Engagement & Learning


Since its founding in 1964 by Professor James Gunnerson, the Anthropology Museum at NIU has provided dynamic, engaged learning opportunities for NIU students. Students help to curate exhibitions, conduct object research and preservation, as well as develop public programs. The museum houses over 20,000 objects comprised mostly of ethnographic material with some archaeological material. This foundation has made it possible for the museum to achieve its most recent and proudest accomplishments, from award-winning exhibits to major federal grants.

After 50 years, the museum is proud to announce a name change in honor of NIU alumnus James Pick and his wife Rosalyn Laudati who have established an endowment for the museum.  This generous gift is already transforming the museum into the cultural heart of the communiversity, providing  dynamic opportunities for people of all ages to marvel at the world’s cultural diversity, revel in the history of human innovation, and become more active citizens in our global community.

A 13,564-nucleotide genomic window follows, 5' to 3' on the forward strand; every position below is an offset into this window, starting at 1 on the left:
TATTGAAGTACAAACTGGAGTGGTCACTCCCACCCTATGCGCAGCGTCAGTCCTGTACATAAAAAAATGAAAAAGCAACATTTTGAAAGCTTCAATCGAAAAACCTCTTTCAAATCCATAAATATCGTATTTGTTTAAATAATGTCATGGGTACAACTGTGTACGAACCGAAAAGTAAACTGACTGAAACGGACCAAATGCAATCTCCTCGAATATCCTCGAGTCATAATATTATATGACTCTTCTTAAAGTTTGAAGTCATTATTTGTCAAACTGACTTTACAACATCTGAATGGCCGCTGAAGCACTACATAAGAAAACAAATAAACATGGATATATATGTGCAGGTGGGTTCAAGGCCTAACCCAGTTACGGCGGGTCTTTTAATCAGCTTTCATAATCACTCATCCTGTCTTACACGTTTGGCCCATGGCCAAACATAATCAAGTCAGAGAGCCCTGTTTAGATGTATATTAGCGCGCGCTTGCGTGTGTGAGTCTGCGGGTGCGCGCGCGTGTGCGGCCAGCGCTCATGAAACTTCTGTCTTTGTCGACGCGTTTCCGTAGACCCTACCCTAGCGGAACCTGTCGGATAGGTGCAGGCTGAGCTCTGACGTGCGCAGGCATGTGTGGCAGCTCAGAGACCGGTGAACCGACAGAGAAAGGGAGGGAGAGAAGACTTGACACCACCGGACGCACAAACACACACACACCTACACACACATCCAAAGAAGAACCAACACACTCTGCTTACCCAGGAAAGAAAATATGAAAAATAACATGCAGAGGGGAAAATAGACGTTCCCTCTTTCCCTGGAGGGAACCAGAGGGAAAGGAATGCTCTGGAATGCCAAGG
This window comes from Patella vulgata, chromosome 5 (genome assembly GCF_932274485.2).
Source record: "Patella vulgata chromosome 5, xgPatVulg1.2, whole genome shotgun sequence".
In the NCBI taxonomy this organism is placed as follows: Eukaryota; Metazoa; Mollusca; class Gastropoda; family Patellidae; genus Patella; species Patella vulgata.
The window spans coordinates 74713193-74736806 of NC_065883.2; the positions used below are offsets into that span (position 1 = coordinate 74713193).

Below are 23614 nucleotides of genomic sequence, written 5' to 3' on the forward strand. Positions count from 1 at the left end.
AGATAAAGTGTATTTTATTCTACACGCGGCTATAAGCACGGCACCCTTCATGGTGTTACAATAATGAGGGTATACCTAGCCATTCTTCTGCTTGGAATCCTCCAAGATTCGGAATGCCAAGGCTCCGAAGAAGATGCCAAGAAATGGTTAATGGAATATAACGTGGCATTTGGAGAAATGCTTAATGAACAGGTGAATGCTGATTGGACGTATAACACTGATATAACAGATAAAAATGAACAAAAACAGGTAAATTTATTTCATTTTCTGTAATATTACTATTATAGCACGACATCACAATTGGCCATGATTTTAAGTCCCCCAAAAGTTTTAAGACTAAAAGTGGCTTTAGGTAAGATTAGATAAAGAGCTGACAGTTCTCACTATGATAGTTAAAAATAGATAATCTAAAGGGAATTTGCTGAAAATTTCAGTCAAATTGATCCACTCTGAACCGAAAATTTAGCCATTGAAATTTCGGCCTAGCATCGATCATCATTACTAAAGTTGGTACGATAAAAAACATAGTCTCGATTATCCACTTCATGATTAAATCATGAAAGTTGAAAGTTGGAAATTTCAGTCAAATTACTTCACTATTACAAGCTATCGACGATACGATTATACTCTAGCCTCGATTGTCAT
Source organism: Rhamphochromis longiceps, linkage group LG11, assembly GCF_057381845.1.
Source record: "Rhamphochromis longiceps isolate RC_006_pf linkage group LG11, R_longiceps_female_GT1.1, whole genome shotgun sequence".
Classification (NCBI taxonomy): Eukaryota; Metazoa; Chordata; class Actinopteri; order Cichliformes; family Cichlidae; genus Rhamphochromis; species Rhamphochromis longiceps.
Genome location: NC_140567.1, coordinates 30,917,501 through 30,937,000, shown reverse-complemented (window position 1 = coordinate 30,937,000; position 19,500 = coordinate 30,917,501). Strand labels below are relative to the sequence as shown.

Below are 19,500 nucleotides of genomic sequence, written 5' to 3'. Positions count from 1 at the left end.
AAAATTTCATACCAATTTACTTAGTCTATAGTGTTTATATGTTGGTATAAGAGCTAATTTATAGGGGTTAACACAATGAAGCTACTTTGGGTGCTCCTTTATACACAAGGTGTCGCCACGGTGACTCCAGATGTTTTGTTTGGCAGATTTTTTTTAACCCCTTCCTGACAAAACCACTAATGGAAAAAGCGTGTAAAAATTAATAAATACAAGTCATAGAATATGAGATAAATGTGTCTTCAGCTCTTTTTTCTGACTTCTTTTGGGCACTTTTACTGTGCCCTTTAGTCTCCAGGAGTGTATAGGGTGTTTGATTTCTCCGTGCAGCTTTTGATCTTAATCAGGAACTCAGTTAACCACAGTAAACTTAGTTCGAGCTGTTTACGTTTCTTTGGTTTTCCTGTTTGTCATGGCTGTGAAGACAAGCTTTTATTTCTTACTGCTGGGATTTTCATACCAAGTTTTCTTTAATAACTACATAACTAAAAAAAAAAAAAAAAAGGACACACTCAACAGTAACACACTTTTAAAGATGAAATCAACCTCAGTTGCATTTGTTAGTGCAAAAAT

The museum specializes in cultures of Southeast Asia, New Guinea, and the Southwest and Plains Native Americans.  In addition, the museum holds smaller collections from Africa, modern Greece, Mesoamerica, and South America.  The museum is particularly proud of the Native American basket collection, featuring over 200 specimens, as well as the Indonesian textile collection, which contains over 600 pieces.  In addition, the museum also houses about 100 different Indonesian shadow puppets, a fine collection of Thai khon masks, and important collections of Hmong and Karen artifacts. 

The department enjoys close ties to many local museums that provide graduate and undergraduate students internship opportunities and a behind the scenes work. Professor Daniel Gebo is also a research associate with the Field Museum of Natural History in Chicago. This connection facilitates the ability of NIU students to use the extensive collections housed in the Field Museum's Anthropology Department, Division of Mammals, and other branches. During the past five years, several students also have held internships or temporary jobs at the Field Museum.

All of these resources are available to departmental students and form the basis for the Interdisciplinary Certificate of Graduate Study in Museum Studies.